Pate has been bragging about "listening" to auditors of both parties as tweaks are made to House File 516, the voter ID - oops, "integrity" (sic) - bill that's he's been the point man for all session. Of course, if he had really been listening to the auditors, he would have dropped the whole thing when they came out in opposition. But we're all grownups here so we know how this ball game is played.
Or do we? The grownups don't seem to be in charge at all, given some of the childish mistakes in the Senate bill.
Last Thursday morning, shortly before Senate debate began, Roby Smith dropped a long amendment to HF516 that changed several provisions. I outlined those amendments, which the Senate passed later Thursday, here.
Leaving aside the ideology behind the bill, two items are problematic and illustrate a serious lack of understanding of election administration. Even if Pate was not the driving force behind these amendments, he and his staff should have spotted the problems and gotten the items changed before Senate passage. One is just a nuisance but the other is impossible.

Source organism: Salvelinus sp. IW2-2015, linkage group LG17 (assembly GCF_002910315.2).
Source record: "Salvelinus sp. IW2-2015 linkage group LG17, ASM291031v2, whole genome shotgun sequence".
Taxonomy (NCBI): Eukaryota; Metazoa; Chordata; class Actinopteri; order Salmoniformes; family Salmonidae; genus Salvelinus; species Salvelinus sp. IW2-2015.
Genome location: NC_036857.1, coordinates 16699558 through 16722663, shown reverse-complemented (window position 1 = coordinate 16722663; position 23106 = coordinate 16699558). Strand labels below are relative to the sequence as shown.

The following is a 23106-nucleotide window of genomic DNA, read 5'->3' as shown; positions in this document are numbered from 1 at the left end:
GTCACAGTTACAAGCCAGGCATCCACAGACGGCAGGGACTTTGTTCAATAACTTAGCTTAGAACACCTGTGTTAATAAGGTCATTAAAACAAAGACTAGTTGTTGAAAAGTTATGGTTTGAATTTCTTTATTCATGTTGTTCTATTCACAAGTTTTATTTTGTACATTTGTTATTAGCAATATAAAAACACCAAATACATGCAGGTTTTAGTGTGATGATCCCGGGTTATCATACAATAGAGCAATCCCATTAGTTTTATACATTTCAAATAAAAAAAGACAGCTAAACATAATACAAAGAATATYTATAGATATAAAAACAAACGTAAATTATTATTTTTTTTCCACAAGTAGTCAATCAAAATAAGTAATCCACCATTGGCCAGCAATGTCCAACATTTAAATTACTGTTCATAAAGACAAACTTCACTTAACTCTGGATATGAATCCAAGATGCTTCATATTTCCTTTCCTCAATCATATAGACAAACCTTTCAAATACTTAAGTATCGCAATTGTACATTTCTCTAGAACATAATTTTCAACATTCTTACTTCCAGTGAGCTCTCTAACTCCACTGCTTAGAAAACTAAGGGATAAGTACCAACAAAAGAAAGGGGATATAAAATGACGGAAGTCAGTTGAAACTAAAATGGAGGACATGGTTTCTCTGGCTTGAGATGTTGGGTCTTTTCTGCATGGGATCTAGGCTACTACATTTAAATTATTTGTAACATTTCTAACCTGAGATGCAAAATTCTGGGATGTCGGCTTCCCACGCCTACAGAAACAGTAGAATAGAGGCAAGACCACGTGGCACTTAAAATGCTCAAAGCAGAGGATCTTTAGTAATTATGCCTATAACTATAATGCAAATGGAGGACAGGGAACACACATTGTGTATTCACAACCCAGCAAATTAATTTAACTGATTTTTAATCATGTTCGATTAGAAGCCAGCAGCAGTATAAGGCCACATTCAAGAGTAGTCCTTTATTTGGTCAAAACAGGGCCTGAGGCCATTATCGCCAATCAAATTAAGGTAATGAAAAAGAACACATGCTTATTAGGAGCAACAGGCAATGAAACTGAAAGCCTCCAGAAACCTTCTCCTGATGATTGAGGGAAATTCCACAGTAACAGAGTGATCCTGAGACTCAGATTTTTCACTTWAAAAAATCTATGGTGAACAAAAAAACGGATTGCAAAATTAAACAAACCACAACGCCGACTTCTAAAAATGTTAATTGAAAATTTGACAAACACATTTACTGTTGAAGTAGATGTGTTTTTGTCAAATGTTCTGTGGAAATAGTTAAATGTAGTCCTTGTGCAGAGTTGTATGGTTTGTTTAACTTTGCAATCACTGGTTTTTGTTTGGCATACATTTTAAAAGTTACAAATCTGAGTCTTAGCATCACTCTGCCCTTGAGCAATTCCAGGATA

Smith's amendments change the way names are rotated on the ballot in general election partisan races. Under current law, auditors set one order for the parties which have candidates and stick with it across all precincts. The only contest in which names have to be rotated by precincts if you are electing and voting for more than one person - that is, at large supervisor races. In those you keep the order of parties but you rotate within the party like so:
The funny thing about the order of parties on the ballot is that it's one of the very, very few things done at the auditor's discretion. Which almost always means that the auditor's own party goes first - except in Johnson County in 2012 when out of spite lame duck auditor Tom Slockett listed the Republicans first after he lost the Democratic primary.
The Senate-passed version of the bill takes away that discretion. Instead it requires that the two largest parties rotate by precinct: If Republicans are first in precinct 1, Democrats are first in precinct 2. This leaves the Libertarians, who worked hard for decades for the full major party status they finally earned in 2016, still lumped in with the small fry.